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TheFlagrant Dead
Wheels

Before the Silver Ghost, the Maserati, Lamborghini,
the Marmon, Daimler, Napier, Pope-Hartford,
the stylish Panhard et Levassor, the boat-tail Packard,
the Wills Sainte Claire, the glittering Delahaye,
the pressed steel chassis, sleeve valves, chain drives,
the overhead cam, disc brakes, the fettled aluminum block
under the shining Bugatti bonnet, the plated levers,
the felt-lined mahogany floorboards with hold-down screws
in bronze bushings, the chrome-plated buttons,
the friction shocks, the flat-out speed, the noise
at all hours of the day and night, at all times of the year,
there had been, of course, the normal going back and forth
from Paris to Joinville, Cheltenham to Gloucester,
and Glasgow to Paisley. As always, the muddy roads,
the wagon ruts, the fordings, the crumbling stone bridges,
the collapsing masonry beneath the ancient crossings,
the overgrowth of trees, the herds in pasturage,
the flocks of sheep, defined the passage. When Napoleon
sent armies into Italy, he conquered mountains;
with certain passes paved, he changed a continent.
“There were,” the emperor said, “no longer any Alps.”

Time was time was a mud hole rain or shine,
the motion of a hansom cab, a horse-drawn tram,
a tractor hauling omnibuses, a schedule, a line,
an elevated ride from the Battery to Courtland Street,
then uptown, five long miles, toward Central Park.
No black and yellow four-horse post-chaise,
no steam-powered coach from London out to Paddington,
no electric landaulet, no high-seat Dublin tricycle
made home so small, an anchorage of place,
as did the four-stroke engine under double cowls,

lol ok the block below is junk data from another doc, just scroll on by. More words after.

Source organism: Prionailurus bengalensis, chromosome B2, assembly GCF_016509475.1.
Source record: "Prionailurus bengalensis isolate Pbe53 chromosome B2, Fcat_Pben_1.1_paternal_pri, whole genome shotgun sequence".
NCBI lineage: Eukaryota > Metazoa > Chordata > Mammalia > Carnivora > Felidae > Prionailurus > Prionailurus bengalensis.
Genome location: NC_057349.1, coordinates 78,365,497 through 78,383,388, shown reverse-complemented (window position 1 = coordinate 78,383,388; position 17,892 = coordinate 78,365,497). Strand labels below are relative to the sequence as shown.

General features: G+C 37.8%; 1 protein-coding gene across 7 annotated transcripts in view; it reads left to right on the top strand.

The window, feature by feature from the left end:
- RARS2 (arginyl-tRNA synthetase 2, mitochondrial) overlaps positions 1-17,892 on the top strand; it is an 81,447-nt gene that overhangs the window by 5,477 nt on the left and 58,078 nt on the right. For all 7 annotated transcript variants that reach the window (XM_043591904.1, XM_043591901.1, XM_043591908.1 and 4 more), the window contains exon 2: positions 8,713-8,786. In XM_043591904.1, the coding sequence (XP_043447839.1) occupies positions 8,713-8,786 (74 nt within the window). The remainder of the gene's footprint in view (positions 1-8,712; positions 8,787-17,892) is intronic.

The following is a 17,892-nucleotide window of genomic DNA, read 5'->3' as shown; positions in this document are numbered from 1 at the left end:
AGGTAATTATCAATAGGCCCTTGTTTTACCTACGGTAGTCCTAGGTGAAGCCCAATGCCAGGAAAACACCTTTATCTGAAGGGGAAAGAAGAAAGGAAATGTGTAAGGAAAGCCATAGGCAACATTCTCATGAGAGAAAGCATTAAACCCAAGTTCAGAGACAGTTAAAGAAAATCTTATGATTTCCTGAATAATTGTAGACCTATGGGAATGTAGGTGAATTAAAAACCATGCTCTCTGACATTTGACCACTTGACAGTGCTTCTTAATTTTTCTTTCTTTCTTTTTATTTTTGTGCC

the hot-tube burner, and the chain-link drive.

Not long ago I stood beside a six-lane interstate;
behind me, in a field, the trace of an early road bed
cut toward Illinois, winding through the stubble;
the interstate ran full, with trailers, pick ups, vans.
A split-grill Bonneville sedan went by, as well,
a Toronado, a Cougar, and a Riviera coupe.
I saw all these, and more, wheels of every kind,
put motion in a still expanse, enlarging Indiana.

I raced once, a rebel in a custom Merc;
at other times, in Cadillacs and Continentals,
in Challengers and Firebirds, I cruised like a king;
in the Mission District in a dark green Fastback,
I easily outran the big-block Charger R/T at my back.
More often though, these days, I’m gridlocked,
trapped, in the afternoon, in a restless barreled eight;
or else, at night, with hairpin danger up ahead,
with foggy streets half-lit, no time to spare,
my two-toned Hudson Super Six will quit.

As exhausted foot-sore ploughmen trudged
(those patient walkers with their clouts and bags)
and shrine-bound wanderers on horseback went,
so on concrete highways, in a crush, all callings go.
Some eat the road, the holy line ahead of them,
in gas-lit voiturettes, in Zephyrs, long Minervas,
in Lagondas, Alfas, Wintons, Phantoms, Squires;
others, stuck in traffic, dream a burst of speed
while idling in Sting Rays, Mustangs, GTOs.
A few with choice of means by which to ride
insist, as they drive, that theirs is the right of way.
Take, for example, King Edward VII, in 1904,
out for a spin in his twenty-two horsepower Daimler.
The sudden prompt of a Gabriel Horn alerts us,
the deep carry of its three-note musical alarm,
and we find, if we want to live, the safety of a ditch,
as royalty speeds by, delighted with itself.